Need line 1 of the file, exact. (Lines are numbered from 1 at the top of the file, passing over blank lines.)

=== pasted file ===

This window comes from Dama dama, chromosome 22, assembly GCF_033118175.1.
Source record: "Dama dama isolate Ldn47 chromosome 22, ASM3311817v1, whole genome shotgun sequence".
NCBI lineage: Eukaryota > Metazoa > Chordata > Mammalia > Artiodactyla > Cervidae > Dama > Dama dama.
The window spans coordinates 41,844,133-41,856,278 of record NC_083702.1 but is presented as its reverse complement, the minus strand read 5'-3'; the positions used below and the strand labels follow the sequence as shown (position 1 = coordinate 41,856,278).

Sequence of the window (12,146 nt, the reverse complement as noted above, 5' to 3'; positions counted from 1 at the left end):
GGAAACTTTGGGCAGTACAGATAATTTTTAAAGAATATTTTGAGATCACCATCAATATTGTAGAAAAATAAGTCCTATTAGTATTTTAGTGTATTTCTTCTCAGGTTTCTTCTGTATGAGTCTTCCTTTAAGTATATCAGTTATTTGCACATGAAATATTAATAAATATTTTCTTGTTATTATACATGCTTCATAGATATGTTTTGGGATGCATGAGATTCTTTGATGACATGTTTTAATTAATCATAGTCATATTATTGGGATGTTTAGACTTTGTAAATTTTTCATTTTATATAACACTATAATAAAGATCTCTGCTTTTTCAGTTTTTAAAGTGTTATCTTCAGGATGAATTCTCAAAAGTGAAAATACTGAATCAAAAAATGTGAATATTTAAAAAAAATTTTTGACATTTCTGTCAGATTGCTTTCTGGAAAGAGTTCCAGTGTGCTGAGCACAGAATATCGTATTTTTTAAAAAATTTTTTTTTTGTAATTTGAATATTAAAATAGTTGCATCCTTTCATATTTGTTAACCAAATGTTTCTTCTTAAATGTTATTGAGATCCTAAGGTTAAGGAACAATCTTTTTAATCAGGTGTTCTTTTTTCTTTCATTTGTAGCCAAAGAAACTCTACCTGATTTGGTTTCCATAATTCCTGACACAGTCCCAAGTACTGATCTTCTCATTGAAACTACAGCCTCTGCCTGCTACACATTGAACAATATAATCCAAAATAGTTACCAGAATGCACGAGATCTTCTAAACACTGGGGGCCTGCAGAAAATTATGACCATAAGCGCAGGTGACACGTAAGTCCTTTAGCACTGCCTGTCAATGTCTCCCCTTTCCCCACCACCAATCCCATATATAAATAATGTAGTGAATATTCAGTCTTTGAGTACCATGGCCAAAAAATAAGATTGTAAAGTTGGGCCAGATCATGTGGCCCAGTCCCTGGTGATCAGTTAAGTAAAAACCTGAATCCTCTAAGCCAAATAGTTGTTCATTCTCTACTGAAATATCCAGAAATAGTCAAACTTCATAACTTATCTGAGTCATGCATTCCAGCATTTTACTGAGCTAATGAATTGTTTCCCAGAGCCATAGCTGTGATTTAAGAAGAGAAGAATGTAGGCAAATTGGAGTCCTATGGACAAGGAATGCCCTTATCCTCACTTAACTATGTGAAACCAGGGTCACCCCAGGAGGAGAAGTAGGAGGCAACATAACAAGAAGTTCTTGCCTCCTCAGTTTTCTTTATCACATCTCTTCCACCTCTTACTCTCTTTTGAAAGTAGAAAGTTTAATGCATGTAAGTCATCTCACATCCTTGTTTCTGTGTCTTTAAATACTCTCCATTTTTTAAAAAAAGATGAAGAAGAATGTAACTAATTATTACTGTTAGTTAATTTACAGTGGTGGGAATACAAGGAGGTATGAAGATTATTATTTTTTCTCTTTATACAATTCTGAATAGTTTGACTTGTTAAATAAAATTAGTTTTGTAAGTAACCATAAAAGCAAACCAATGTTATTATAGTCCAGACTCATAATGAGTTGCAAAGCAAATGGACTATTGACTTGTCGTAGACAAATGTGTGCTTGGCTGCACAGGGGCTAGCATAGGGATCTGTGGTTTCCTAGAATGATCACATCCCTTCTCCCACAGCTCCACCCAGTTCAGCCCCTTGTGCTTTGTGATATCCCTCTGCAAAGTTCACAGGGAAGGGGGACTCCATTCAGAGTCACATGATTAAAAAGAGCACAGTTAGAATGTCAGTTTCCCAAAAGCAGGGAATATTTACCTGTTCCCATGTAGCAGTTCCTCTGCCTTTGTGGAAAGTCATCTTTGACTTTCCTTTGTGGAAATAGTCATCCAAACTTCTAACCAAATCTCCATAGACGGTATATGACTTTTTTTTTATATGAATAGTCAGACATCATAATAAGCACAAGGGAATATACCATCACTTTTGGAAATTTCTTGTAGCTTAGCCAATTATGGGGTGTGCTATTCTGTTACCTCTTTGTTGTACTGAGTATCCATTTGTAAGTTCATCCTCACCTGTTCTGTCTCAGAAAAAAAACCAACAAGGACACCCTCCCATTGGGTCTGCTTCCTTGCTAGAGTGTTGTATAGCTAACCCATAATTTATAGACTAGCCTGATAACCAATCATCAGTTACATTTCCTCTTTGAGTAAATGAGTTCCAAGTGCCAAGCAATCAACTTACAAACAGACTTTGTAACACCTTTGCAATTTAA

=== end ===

This window comes from Dama dama, chromosome 22, assembly GCF_033118175.1.